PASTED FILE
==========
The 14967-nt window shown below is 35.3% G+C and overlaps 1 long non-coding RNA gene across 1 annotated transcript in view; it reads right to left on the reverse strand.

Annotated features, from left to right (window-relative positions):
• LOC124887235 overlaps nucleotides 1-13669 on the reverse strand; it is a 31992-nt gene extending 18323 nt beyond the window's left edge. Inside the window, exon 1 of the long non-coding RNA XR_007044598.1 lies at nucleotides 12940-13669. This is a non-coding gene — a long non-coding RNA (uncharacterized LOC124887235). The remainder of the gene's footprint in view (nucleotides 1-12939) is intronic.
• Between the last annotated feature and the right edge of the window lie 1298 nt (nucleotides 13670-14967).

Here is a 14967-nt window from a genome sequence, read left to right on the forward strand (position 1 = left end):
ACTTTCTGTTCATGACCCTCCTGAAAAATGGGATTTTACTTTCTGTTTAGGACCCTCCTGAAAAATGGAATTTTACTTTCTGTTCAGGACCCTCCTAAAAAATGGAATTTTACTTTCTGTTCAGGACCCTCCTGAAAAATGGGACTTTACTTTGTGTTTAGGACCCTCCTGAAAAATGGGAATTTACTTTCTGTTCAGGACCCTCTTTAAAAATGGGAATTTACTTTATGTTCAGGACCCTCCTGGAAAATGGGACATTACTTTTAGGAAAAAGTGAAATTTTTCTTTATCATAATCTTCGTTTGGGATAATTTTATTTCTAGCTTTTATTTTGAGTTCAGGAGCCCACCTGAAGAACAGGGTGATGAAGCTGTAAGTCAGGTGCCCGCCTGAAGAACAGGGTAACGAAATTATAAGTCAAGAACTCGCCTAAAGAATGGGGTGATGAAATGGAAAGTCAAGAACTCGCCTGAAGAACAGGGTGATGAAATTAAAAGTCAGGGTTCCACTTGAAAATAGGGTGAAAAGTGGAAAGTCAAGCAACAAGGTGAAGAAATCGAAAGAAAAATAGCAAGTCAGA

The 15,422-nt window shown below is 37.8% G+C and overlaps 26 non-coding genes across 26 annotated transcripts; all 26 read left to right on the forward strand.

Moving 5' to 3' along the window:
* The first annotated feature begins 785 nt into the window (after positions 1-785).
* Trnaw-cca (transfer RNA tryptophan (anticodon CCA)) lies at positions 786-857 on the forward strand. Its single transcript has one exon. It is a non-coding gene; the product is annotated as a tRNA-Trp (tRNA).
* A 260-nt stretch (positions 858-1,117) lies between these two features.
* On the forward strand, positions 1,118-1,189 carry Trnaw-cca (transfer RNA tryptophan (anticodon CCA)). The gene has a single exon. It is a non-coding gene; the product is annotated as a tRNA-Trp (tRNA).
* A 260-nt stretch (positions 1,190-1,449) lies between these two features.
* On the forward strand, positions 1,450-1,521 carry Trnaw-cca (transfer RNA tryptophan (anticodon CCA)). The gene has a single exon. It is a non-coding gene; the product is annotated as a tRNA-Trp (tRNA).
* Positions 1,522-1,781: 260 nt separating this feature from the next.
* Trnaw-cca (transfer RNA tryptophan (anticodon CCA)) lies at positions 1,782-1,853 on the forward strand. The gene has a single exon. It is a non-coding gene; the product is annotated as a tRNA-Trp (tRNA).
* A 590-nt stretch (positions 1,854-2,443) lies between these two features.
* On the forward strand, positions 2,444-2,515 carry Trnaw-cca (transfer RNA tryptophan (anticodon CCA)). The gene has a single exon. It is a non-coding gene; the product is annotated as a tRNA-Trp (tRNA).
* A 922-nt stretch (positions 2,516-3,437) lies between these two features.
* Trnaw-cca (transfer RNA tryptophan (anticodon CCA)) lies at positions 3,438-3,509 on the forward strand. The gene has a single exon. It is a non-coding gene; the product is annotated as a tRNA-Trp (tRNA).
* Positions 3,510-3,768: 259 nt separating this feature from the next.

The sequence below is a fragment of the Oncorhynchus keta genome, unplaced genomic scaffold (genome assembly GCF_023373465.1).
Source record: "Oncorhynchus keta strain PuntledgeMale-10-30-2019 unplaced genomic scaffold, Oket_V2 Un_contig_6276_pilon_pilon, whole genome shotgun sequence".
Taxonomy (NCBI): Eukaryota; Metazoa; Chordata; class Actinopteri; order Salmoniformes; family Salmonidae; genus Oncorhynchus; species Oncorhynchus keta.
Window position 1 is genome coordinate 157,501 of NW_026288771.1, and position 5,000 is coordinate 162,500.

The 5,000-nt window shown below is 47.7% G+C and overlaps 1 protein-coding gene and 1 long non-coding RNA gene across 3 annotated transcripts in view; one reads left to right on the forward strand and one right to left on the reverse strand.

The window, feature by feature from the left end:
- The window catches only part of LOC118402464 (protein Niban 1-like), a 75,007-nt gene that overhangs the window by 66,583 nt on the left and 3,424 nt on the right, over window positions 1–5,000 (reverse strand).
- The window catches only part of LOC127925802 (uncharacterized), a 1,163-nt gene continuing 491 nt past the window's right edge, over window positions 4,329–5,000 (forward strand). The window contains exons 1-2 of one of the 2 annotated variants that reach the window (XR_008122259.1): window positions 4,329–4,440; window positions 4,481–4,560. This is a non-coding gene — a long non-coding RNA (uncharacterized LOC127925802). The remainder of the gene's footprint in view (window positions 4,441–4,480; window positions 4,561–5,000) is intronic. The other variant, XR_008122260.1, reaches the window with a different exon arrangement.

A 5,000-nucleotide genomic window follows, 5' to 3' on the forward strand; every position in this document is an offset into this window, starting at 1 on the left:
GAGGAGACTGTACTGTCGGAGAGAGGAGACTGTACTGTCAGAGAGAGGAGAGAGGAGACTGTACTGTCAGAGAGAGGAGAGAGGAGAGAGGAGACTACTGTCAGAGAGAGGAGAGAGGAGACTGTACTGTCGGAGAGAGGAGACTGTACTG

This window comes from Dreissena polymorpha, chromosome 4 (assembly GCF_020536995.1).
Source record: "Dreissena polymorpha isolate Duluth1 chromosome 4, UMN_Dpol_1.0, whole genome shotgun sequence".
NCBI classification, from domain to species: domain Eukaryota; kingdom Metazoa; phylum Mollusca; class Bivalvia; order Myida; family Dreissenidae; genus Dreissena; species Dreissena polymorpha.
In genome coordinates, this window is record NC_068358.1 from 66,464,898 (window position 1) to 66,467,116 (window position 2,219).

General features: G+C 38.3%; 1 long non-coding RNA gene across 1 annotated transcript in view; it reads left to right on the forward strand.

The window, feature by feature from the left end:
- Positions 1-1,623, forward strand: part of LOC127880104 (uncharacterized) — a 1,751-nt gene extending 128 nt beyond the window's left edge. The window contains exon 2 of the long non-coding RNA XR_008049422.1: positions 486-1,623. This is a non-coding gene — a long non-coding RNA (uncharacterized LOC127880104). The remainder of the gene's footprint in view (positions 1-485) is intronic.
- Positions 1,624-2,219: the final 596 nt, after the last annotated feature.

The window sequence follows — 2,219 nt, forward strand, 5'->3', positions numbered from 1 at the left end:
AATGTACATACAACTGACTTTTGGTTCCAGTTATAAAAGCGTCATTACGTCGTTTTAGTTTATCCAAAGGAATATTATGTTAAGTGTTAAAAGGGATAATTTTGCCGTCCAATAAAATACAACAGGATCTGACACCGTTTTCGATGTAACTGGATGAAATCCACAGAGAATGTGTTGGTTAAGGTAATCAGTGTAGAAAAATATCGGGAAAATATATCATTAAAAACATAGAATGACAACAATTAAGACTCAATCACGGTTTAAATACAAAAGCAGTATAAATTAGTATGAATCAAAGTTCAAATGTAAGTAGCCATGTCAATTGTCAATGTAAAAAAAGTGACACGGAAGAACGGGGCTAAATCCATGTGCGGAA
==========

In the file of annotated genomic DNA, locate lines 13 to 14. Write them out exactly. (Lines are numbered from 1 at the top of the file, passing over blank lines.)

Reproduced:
* A 260-nt stretch (positions 1,190-1,449) lies between these two features.
* On the forward strand, positions 1,450-1,521 carry Trnaw-cca (transfer RNA tryptophan (anticodon CCA)). The gene has a single exon. It is a non-coding gene; the product is annotated as a tRNA-Trp (tRNA).